The first of an anticipated 3,000 AIDS patients will be enrolled todayat medical centers throughout the U.S. to begin evaluation of atherapeutic vaccine designed to stimulate the immune system againstHIV and keep the virus in check.
The HIV immunogen, called Remune, is developed by ImmuneResponse Corp., of Carlsbad, Calif., and the Phase III trial representsthe first late-stage clinical study of an AIDS therapy to help stimulatea patient's own immune defenses to fight the disease.
Stephen Lagakos, of Harvard University, in Cambridge, Mass., andJames Kahn, of the University of California at San Francisco, areleading the three-year clinical investigation.
If Remune demonstrates efficacy and safety, Lagakos said, the drugcould be used in combination with nucleoside analogues and proteaseinhibitors, which are the currently approved antivirals that attack HIVreplication.
As for the best potential combination of AIDS drugs, Lagakos said,"I don't think any one knows. It's a crap shoot. Patients in earlystages of the disease are facing many years of survival."
Lagakos noted the antiviral drugs, whose effectiveness is limited bythe fast-mutating HIV's ability to develop resistance, have only beenevaluated in the short-term. FDA approval of the antiviral drugs hasbeen based on surrogate markers measuring decrease in viral loadand increase in CD4 counts.
The Remune study's endpoint is clinical efficacy as judged bywhether the immunogen can delay progression of the disease andincrease survival. Although the trial, involving 50 medical centers,will take three years to complete, an interim analysis will beconducted after one year.
Patients enrolled in the trials will have CD4 counts between 300 and550 and all of them will continue to receive whatever antiviral drugsthey were taking. Patients receiving Remune will receive it plus theadjuvant once every three months. The placebo control group will getthe adjuvant.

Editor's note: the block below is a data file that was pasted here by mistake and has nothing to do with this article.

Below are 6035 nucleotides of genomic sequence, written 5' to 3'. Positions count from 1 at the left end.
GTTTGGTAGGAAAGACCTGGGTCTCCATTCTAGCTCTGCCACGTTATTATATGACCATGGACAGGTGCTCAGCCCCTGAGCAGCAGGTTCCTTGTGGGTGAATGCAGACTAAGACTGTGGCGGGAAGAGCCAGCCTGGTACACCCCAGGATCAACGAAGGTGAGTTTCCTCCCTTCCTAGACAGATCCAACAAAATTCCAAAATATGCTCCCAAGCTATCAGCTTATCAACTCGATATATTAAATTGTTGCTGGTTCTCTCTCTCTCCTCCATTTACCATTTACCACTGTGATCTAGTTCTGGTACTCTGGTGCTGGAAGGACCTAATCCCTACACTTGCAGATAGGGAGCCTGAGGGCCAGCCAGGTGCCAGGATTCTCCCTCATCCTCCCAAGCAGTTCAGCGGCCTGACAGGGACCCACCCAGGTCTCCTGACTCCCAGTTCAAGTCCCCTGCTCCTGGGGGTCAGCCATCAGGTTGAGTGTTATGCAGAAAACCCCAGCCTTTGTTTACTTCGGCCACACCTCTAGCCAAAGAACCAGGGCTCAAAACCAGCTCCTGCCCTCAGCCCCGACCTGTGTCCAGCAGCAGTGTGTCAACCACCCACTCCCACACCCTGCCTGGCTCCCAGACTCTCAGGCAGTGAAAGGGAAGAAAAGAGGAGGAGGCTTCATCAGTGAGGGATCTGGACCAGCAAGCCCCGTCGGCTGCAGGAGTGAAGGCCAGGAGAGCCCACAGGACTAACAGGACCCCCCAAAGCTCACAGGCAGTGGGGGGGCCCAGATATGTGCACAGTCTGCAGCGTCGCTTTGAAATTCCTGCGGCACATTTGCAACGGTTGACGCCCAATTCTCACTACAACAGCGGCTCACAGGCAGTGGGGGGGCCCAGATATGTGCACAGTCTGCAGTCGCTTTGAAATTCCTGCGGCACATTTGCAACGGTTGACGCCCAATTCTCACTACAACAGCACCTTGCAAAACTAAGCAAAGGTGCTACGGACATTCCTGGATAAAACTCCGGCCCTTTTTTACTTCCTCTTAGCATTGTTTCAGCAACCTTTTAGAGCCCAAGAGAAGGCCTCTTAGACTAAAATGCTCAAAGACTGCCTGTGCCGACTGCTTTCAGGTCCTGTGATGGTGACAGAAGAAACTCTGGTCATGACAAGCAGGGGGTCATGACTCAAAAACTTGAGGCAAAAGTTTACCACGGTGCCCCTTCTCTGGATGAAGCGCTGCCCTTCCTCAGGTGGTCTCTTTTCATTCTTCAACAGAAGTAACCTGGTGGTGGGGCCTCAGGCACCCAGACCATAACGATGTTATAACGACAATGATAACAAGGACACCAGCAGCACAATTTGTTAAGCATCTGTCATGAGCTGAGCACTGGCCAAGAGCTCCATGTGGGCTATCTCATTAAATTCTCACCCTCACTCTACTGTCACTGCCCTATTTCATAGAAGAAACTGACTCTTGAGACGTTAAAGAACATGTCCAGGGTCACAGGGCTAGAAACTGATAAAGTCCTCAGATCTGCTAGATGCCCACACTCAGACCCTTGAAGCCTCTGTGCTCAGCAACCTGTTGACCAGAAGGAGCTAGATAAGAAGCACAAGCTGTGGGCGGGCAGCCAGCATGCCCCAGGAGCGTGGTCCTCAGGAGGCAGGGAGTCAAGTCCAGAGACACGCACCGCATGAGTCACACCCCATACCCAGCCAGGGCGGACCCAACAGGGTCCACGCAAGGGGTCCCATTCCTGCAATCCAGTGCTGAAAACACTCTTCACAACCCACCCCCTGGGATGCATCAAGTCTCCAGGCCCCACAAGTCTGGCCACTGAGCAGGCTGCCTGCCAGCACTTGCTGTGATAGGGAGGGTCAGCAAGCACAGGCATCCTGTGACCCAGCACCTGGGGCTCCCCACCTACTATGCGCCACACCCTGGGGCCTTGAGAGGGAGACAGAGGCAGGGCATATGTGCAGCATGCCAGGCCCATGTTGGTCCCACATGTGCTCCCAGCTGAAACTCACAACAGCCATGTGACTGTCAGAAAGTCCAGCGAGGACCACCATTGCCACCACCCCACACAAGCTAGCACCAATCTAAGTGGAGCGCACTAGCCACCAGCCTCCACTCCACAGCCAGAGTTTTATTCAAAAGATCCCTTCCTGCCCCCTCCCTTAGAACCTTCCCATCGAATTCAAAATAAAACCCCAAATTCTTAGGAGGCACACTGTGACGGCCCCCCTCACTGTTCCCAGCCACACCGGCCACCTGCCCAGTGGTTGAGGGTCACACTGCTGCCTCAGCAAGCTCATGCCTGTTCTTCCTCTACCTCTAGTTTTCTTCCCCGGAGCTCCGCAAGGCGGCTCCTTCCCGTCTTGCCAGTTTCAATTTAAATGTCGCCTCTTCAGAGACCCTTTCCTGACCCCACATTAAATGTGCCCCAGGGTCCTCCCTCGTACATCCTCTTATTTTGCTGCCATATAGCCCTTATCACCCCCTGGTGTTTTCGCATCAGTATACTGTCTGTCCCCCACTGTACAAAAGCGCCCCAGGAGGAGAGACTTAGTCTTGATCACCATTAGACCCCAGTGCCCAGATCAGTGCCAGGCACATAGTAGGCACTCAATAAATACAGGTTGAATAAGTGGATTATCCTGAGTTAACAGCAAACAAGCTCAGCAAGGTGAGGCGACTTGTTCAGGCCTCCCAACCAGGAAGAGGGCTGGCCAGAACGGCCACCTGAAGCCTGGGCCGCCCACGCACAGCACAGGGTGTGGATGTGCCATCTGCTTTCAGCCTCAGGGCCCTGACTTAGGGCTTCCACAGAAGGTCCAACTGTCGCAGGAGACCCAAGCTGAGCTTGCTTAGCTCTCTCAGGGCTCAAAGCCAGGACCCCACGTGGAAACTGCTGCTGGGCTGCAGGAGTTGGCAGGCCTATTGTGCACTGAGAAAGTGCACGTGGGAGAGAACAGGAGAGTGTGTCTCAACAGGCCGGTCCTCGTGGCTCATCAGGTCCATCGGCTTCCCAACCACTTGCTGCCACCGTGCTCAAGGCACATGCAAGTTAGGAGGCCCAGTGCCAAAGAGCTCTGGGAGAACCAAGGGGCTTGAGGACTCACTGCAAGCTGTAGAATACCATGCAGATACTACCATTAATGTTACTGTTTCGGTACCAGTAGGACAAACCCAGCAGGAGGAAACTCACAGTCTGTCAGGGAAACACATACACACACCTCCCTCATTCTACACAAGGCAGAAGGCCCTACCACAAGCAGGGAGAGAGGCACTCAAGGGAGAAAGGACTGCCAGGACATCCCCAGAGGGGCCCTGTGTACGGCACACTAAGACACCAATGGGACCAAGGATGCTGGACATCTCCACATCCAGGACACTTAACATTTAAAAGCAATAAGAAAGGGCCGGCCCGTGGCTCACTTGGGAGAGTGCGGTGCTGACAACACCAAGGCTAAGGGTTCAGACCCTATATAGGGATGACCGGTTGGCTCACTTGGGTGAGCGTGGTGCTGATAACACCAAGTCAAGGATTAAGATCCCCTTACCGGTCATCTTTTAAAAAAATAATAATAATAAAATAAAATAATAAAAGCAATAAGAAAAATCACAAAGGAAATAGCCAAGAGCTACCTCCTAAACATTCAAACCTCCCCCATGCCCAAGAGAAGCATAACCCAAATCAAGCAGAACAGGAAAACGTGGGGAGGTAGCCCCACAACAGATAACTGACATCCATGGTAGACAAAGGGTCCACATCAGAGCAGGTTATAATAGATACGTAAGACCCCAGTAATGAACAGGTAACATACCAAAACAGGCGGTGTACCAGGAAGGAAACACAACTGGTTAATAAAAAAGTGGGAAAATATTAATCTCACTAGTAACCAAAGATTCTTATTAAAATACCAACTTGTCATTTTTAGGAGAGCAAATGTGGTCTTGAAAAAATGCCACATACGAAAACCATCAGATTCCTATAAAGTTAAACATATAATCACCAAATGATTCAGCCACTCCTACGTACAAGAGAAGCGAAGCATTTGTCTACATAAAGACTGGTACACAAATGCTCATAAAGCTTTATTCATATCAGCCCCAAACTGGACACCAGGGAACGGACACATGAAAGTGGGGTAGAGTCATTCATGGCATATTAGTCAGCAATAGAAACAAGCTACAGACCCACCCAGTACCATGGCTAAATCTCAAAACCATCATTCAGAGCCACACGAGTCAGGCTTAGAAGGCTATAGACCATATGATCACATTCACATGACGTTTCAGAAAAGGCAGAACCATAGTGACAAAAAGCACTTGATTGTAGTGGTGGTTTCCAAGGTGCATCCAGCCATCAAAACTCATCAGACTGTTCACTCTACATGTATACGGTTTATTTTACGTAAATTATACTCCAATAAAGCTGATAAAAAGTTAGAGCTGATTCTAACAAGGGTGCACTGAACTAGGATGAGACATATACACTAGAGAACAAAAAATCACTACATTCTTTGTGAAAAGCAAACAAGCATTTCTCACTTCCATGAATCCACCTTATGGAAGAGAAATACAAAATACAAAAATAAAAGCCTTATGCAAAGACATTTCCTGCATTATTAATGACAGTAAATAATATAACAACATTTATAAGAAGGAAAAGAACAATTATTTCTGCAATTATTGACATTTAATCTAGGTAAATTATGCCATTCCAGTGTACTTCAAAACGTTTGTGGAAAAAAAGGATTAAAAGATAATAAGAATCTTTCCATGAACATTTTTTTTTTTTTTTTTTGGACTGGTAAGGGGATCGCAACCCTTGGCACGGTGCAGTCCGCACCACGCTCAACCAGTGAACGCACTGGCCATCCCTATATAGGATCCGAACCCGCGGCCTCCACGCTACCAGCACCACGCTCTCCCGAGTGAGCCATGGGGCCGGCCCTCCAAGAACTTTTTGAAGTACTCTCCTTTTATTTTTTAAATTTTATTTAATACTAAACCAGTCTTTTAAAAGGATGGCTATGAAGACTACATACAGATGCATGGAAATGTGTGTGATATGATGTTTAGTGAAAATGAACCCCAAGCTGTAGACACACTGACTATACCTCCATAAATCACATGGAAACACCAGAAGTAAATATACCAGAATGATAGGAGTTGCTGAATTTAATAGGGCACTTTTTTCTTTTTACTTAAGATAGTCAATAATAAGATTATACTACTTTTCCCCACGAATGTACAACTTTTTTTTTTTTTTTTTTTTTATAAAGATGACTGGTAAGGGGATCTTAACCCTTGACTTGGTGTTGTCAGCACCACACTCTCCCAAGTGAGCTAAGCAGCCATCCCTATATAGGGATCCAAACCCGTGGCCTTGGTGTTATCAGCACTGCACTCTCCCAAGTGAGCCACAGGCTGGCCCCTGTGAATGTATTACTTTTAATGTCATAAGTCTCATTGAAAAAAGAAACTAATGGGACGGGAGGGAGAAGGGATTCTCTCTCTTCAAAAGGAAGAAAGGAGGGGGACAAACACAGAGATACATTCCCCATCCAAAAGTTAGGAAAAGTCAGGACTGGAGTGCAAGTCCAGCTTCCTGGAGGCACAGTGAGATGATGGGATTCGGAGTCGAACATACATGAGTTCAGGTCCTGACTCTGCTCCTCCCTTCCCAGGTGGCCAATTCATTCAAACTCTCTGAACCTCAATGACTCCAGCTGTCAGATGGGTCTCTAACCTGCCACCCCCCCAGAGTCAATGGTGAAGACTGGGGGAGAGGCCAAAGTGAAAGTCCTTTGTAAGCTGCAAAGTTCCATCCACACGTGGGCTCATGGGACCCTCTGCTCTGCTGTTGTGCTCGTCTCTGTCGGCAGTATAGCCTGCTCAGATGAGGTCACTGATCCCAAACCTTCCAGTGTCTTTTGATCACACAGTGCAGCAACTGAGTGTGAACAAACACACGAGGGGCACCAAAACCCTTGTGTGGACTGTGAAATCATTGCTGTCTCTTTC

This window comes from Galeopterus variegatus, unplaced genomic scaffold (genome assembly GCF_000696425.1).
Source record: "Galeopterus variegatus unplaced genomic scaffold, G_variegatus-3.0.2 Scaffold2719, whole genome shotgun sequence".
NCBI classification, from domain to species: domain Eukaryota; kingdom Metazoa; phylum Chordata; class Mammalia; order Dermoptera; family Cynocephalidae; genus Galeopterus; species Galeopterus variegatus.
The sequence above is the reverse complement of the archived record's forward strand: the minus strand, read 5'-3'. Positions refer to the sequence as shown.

Remune, which is Immune Response's lead product, is not apreventive vaccine. It is inactivated HIV combined with a mineraloil-based adjuvant to help boost the immune system's response to theviral antigens. Through purification, the killed HIV loses theglycoprotein (gp) 120, which is an envelope protein that helps thevirus infect cells. Immune Response officials said loss of the gp120 isa benefit, allowing Remune to stimulate an immune responseindependent of the surface protein, whose quick mutations enable thevirus to avoid attack.
If Remune proves its effectiveness, the goal is to begin using it inearly stages of the disease to help bolster a patient's own immunesystem. The immunogen _ first proposed by the late Jonas Salk, whodeveloped the polio vaccine _ has been in clinical developmentsince 1987. (See BioWorld Today, Feb. 28, 1996, p. 1.)
Immune Response's stock (NASDAQ:IMNR) closed Friday at $6.56,up 6 cents. n
-- Charles Craig
(c) 1997 American Health Consultants. All rights reserved.